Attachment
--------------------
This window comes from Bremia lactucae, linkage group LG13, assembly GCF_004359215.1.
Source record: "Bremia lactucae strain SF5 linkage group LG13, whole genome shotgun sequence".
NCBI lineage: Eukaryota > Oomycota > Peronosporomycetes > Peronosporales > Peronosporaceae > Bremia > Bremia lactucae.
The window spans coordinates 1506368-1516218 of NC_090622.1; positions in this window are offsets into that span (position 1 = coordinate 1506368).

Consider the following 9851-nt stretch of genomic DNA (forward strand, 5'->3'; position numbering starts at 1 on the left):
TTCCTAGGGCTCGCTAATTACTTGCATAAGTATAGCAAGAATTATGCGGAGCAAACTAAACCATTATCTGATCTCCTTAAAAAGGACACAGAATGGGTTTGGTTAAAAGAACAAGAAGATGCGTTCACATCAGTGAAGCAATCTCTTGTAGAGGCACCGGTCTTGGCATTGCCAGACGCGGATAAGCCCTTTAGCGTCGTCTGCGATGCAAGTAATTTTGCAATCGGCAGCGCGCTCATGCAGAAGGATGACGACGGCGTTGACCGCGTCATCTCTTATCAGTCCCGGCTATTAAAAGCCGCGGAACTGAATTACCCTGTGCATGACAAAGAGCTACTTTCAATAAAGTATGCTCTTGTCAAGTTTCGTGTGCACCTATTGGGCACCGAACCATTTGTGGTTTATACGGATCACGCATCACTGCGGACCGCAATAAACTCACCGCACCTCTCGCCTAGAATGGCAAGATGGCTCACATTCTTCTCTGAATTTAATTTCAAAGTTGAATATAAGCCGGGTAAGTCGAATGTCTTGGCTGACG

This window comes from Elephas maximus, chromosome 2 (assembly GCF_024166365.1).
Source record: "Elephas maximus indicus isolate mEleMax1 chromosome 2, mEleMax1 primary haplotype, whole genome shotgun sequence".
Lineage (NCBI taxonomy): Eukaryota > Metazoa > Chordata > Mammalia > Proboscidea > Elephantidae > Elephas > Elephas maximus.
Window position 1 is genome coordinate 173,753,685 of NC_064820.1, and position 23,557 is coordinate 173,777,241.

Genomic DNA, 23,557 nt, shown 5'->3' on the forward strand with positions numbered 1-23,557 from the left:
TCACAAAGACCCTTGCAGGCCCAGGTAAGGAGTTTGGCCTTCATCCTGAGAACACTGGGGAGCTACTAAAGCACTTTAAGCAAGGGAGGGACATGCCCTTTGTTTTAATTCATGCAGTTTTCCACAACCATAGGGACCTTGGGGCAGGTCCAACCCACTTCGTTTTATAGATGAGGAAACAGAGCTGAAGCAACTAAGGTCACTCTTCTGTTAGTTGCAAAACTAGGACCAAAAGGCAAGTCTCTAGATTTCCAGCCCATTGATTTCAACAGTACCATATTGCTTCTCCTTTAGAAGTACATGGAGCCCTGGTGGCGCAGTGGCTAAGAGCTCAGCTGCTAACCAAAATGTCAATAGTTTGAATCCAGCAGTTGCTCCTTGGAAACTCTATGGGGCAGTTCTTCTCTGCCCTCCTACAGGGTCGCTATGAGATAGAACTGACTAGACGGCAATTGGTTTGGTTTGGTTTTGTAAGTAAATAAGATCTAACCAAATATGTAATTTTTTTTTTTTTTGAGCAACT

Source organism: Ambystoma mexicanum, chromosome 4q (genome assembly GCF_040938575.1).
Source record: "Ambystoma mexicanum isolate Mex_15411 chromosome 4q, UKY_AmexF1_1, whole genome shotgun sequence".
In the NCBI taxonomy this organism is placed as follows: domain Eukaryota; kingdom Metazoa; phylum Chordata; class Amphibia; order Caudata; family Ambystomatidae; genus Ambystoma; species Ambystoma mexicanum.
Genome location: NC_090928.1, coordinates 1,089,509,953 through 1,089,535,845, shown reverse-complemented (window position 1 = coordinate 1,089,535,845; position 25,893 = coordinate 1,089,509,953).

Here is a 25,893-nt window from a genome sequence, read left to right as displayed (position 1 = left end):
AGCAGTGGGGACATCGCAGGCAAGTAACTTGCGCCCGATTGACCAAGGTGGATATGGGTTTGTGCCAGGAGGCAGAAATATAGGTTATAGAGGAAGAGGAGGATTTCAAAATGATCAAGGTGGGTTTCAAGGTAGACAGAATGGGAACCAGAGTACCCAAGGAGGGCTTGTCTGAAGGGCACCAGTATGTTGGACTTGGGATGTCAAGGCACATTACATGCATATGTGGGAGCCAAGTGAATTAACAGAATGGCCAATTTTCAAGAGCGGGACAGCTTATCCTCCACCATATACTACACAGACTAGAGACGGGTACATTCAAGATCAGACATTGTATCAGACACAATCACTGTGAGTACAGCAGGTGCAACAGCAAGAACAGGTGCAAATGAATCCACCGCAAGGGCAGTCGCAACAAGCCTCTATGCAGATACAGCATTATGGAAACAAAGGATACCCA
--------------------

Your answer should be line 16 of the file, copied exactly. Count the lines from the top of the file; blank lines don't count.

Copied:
Genome location: NC_090928.1, coordinates 1,089,509,953 through 1,089,535,845, shown reverse-complemented (window position 1 = coordinate 1,089,535,845; position 25,893 = coordinate 1,089,509,953).